Exploiting KRAS addiction for lung cancer therapy There is a great unmet need to develop new approaches for KRAS mutant lung cancers. While 25-30% of lung adenocarcinomas arise by virtue of activating KRAS mutations, individual tumors may develop KRAS indifference over the course of cancer progression. It is well-appreciated that cancer cells continue to develop adaptations to support the uncontrolled growth and survival required for tumor progression and metastasis. New data shows that the expression of integrin ?v?3 on KRAS mutant cancer cells predicts which tumors remain dependent on KRAS for tumor growth as well as anchorage-independent growth, a hallmark of cancer that is required for invasion and metastatic spread. While a variety of membrane receptors function by clustering in adherent cells, integrin ?v?3 is unique in its ability to cluster and drive signaling pathways in the absence of extracellular matrix anchoring. The Preliminary Results establish that integrin ?v?3 clustering in non-adherent cells gives rise to KRAS addiction by enabling multiple functions of KRAS that drive stress tolerance, including formation of macropinosomes that facilitate nutrient uptake and promotion of a gene expression program that favors redox balance. The overall goals of this proposal are to define how ?v?3-mediated KRAS clustering promotes survival advantages that drive KRAS addiction and contribute to lung cancer initiation, progression, and metastasis in vivo. Understanding the molecular mechanisms critical for this pathway will foster the design of new therapies to exploit the unique vulnerabilities of KRAS mutant cancers.
The Specific Aims of this Multi-PI R01 are designed to understand the cell and molecular biological role for ?v?3 as a regulator of KRAS addiction (Aim 1 ? led by Dr. Cheresh) and to learn how this relates to cancer initiation and progression using genetically-engineered mouse models of lung cancer driven by oncogenic Kras (Aim 2 ? led by Dr. Onaitis). These findings will enable the logical design of new strategies to target KRAS- addicted cells for cancer therapy (Aim 3 ? a collaborative effort).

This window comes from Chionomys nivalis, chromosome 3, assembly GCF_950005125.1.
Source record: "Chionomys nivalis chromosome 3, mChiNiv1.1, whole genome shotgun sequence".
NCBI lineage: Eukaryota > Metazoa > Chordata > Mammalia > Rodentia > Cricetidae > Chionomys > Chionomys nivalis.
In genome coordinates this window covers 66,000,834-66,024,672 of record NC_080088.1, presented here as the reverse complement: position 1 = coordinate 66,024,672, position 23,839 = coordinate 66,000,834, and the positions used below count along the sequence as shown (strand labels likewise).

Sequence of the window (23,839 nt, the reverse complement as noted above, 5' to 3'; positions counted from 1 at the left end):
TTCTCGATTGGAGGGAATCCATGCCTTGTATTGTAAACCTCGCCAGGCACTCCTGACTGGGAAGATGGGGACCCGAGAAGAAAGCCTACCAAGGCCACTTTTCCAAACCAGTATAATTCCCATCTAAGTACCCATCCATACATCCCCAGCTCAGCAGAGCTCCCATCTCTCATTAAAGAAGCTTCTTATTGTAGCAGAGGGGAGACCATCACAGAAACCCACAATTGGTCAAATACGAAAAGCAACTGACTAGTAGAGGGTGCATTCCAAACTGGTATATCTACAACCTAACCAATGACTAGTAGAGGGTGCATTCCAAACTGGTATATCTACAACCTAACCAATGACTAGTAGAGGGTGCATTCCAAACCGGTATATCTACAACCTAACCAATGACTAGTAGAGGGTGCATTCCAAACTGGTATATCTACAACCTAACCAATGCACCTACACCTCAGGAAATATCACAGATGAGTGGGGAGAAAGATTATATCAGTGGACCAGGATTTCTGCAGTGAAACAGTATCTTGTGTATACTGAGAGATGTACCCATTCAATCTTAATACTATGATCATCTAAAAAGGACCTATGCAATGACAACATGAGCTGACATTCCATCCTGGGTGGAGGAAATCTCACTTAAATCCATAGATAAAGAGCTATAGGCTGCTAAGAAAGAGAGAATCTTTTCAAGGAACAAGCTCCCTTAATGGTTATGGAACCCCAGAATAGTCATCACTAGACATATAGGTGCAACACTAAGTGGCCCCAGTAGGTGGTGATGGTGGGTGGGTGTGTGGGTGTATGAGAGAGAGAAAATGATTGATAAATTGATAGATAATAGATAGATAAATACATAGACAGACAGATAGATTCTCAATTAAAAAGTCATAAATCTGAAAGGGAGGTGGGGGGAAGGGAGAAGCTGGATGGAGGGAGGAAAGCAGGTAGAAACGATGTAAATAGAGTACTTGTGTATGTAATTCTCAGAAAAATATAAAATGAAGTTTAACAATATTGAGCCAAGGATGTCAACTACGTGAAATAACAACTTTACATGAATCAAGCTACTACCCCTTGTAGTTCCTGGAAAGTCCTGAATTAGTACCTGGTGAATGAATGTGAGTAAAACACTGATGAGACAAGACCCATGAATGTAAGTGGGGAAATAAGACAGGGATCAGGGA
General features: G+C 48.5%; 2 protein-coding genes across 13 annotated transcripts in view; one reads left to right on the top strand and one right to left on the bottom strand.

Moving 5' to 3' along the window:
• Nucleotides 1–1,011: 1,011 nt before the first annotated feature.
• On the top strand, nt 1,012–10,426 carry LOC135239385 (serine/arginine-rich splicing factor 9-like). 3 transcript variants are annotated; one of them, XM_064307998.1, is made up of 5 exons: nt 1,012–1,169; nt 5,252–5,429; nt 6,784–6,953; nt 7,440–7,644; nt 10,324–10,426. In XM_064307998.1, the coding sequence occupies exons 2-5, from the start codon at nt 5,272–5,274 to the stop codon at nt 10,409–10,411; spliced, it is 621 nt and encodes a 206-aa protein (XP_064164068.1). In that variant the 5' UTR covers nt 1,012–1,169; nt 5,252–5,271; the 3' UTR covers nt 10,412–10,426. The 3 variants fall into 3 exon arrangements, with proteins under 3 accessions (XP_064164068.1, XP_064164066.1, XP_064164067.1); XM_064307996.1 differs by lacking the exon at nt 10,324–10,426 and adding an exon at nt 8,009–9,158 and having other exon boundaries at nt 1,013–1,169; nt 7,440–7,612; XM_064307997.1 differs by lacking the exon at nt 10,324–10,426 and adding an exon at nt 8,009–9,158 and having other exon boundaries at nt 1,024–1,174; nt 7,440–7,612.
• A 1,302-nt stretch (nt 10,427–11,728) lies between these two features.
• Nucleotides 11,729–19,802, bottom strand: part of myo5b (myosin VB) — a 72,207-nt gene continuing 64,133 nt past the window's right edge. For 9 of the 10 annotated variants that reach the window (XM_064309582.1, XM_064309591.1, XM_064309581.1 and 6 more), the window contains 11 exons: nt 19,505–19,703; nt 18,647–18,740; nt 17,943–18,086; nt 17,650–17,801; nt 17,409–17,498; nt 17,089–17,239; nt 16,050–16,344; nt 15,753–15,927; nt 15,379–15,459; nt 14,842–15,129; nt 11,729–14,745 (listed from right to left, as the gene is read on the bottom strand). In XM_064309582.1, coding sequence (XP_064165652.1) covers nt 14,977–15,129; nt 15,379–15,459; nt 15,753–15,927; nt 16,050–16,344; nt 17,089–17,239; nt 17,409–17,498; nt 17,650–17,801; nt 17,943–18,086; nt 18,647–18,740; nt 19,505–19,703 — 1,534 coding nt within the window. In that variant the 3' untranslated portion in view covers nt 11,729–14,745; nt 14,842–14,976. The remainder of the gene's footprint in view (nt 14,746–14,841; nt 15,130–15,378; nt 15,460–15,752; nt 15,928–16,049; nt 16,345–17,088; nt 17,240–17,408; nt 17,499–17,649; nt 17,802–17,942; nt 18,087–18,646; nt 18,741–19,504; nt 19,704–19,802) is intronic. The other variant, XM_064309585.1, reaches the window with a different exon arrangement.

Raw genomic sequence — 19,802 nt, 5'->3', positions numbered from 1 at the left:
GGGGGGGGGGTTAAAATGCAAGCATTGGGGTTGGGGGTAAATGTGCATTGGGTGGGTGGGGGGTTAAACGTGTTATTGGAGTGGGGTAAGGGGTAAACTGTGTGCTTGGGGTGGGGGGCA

Aim 1 : Establish the molecular basis for ?v?3 regulation of KRAS functions in vitro Aim 2: Define the impact of ?v?3 on Kras-driven NSCLC in vivo Aim 3: Exploit KRAS addiction to enhance cancer therapy

Public Health Relevance

There is a significant unmet need for therapies targeting KRAS mutant cancers. We have identified integrin ?v?3 as a biomarker to identify which tumors remain KRAS-addicted throughout progression. Our project will explore the molecular basis for this addiction in order to identify new therapeutic options for this molecularly defined subset of lung cancer.

National Institute of Health (NIH)
National Cancer Institute (NCI)
Research Project (R01)
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Tumor Cell Biology Study Section (TCB)
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Woodhouse, Elizabeth
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University of California, San Diego
Schools of Medicine
La Jolla
United States
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